Y Llien Gwyn

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‘Y Llien Gwyn’ ydy papur Cymraeg ardal Abergwaun a’r cylch. Sefydlwyd y papur yn Hydref 1979 ac erbyn Chwefror 2024, roedd 464 rhifyn wedi ymddangos.

Yn Awst 2002, gwnaeth Gareth Francis ysgrifennu erthygl yn egluro tarddiad enw ein papur bro. Dyma dalfyriad o’r erthygl.

‘Efallai bod sawl un yn pwslo o ble daeth yr enw ‘Y LLIEN GWYN.’ Digon tebyg mai cyfuniad o rywbeth hen a rhywbeth newydd a roes fodolaeth iddo fel enw papur bro.

Fe ddaeth yr ymadrodd o gân oedd yn cael ei chanu gan forwyr o Gymry ar y llongau hwyliau rhyw saith deg neu wyth deg o flynyddoedd yn ôl:

Mae’r awel wedi codi i lanw’r llien gwyn.’

Yr hwyl yw’r llien gwyn yma, wrth gwrs.

Wrth chwilio deunydd ar gyfer rhaglen radio ar forwyr Dinas a ddarlledwyd ym mis Mai 1948, fe ddaeth fy nhad T. J. Francis, ar draws y gân ‘Ffarwel i ddociau Lerpwl’. Fe’i canwyd iddo gan Gapten James Harries, Laurel Villa, Dinas, ac fe’i cyhoeddwyd yn “Cylchgrawn Cymdeithas Alawon Gwerin Cymru, Cyfrol IV, Rhan 2”, yn 1951.

Dau bennill a’r cytgan oedd iddi bryd hynny ond erbyn hyn, ychwanegwyd pennill arall.

Mae’r pennill cyntaf, a’i sôn am ddociau Lerpwl, Ynys Mona (Môn) a thref Biwmaris, yn amlwg yn dod yn wreiddiol o arfordir Gogledd Cymru. Yr ail bennill sy’n clymu’r gân wrth yr ardal hon, a Threfdraeth yn arbennig:

Am y cyntaf lawr i’r Parrog i weld y Seventy-Four.           Mae ‘i bows hi ar y Castell a’i starn hi ar y môr. Ffarwel i draethau Penfro,   a’r merched ieuainc llon,   Rwy’n mynd yn awr heb oedi i nofio ar y don.’

Mae’r sôn am y Parrog, y Castell a thraethau Penfro gyda’i gilydd yn arwyddion lled bendant o Drefdraeth fel man cychwyn y pennill hwn.

Mae awgrym efallai bod gweld ‘Seventy Four’ yn beth  newydd. Mae’n debyg mai mesur o hyd y llong mewn troedfeddi a roes yr enw iddi yn hytrach na nifer y drylliau. Go brin y byddai llong ryfel wedi dod i mewn i Drefdraeth. Os felly, efallai mai llong hwyliau sgwår oedd hi, brigantîn neu rywbeth felly. Rhwng 1810 ac 1830 y daeth y brigantîn i fri, yn lleol. Mae’n bosib mai ymweliad cyntaf brigantîn â Threfdraeth a gofnodir yn yr ail bennill yma, ac os felly, oes yma awgrym o gyfnod cyfansoddi’r ail bennill. Mae’n amlwg ei bod yn llong mwy na’r cyffredin, hyd yn oed a derbyn bod peth ‘mystyn’ yn y linell-

Mae’i bows hi ar y Castell A’i starn hi ar y môr.’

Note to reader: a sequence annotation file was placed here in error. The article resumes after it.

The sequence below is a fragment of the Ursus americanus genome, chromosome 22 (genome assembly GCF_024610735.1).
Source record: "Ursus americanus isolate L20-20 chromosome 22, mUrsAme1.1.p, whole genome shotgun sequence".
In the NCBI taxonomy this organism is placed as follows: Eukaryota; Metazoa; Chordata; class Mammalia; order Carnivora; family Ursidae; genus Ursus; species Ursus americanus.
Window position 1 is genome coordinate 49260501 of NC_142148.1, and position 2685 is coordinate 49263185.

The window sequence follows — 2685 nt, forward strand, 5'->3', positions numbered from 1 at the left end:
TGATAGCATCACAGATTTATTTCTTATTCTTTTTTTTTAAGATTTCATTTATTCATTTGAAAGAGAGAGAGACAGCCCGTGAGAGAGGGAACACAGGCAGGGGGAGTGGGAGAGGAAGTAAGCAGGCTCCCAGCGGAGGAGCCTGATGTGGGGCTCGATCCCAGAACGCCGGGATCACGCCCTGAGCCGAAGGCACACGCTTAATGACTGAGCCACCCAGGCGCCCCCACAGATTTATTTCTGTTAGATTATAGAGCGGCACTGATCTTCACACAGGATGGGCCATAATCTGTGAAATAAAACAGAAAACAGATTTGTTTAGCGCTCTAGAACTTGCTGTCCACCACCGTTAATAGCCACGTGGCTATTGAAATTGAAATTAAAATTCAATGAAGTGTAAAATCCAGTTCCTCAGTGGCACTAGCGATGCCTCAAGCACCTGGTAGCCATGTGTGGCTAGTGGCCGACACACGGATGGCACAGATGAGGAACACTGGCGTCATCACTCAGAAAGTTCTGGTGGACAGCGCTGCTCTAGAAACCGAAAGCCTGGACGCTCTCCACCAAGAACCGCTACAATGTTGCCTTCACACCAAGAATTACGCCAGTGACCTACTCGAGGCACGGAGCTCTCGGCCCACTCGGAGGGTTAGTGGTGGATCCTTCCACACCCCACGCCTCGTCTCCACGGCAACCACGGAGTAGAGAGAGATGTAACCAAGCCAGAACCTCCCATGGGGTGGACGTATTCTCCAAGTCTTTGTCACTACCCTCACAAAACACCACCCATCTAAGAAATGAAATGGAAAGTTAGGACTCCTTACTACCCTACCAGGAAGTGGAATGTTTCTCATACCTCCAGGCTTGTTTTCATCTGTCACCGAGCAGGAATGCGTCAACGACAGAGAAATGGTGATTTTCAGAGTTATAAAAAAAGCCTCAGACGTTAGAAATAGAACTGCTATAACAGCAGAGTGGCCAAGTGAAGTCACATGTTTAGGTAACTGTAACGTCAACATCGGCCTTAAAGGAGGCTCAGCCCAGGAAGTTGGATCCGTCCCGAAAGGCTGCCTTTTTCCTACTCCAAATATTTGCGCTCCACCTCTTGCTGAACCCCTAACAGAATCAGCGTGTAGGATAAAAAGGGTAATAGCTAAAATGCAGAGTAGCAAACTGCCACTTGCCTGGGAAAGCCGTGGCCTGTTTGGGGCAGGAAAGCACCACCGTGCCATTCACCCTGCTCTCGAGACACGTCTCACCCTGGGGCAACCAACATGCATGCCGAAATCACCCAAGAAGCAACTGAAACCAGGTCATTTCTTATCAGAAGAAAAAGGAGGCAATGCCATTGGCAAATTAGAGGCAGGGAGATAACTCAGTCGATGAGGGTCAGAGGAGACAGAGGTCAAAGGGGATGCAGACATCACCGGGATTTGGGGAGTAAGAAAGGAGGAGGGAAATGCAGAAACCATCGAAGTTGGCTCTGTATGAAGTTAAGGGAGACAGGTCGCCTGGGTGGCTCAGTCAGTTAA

Roedd ‘mystyn’ yn eithaf cyffredin. (Gellir meddwl am storiwyr celwydd golau fel Daniel y Pant o Drefdraeth a Shemi Wad o Wdig.) Roedden nhw’n dweud yng Nghwmyreglwys, slawer dydd, am frigantîn Capten Sheci Dafis, bod y starn yn cwrdd â chreigiau Iwerddon tra roedd y jib-boom yn sgubo’r defaid bant o Ynys y Dinas!

Mae’n braf meddwl bod yr hen gân o Drefdraeth a ganwyd gan hen forwr o’r Dinas wedi rhoi enw i bapur bro cylch Abergwaun a bod awel yn dal i lanw’r llien gwyn.

‘YLlien Gwyn’ is the Welsh language newspaper of the Fishguard area. The paper was founded in October 1979 and as at February 2024, 464 editions have appeared since then.

In August 2002, Gareth Francis wrote an article explaining the origin of the name ‘Y Llien Gwyn’ (The White Cloth). This is a summary of the article.

‘Perhaps you may be puzzled as to where the name ‘Y LLIEN GWYN’ came from. It seems likely that it was a combination of something old and something new that gave it existence as the name of a local paper.

The phrase came from a song that was sung by Welsh sailors on sailing ships some seventy or eighty years ago:

The breeze has lifted to fill the white cloth.’

The white cloth in this respect, is of course, the ship’s sail.

While searching for material for a radio program on Dinas Cross sailors which was broadcast in May 1948, my father T. J. Francis came across the song ‘Farewell to Liverpool docks’. It was sung to him by Captain James Harries of  Laurel Villa, Dinas, and was published in “Welsh Folk Society Magazine, Volume IV, Part 2”, in 1951.

It had two verses and a chorus then, but now another verse has been added.

The first stanza, with its mention of Liverpool docks, Mona (Anglesey ) and the town of Beaumaris, clearly comes originally from the North Wales coast. The second verse however, ties the song to Newport, Pembrokrshire in particular:

(Who’ll be first down to the Parrog to see the Seventy-Four? Her bow is on the Castle and her stern is on the sea. Farewell to Pembroke beaches, and the girls so young and free, I’m going now without delay
to swim upon the wave.’) 

The mention of Parrog, the Castle and the beaches of Pembroke together are quite definite signs of Newport as the starting point of this stanza.

There is a suggestion that seeing a ‘Seventy Four‘ is an exciting prospect. It is probably the measurement of the ship’s length in feet rather than the number of her guns. (A warship would hardly have entered Newport!) If so, it might have been a square sailed ship such as a brigantine. 1810 to 1830 was the period when brigantines grew in importance locally. The song may commemorate the first visit of a brigantine to Newport. If so, there may be a clue to the age of the song here.  It is clear that the vessel is a larger than average ship, even if we accept that there is some exaggeration in the line-

Her bow is on the Castle And her stern is in the sea.’

Exaggeration was quite common in local songs and stories. (‘Daniel y Pant’ from Newport and Shemi Wad from Goodwick were renowned tall tale tellers.) They used to say in Cwmyreglwys, years ago, of Captain Sheci Dafis’ brigantine, that the stern would touch the rocks of Ireland while the jib-boom swept the sheep off Dinas Island!

It is nice to think that the old Newport song sung by an old sailor from Dinas has given its name to our local paper and that the breeze continues to fill the white cloth.

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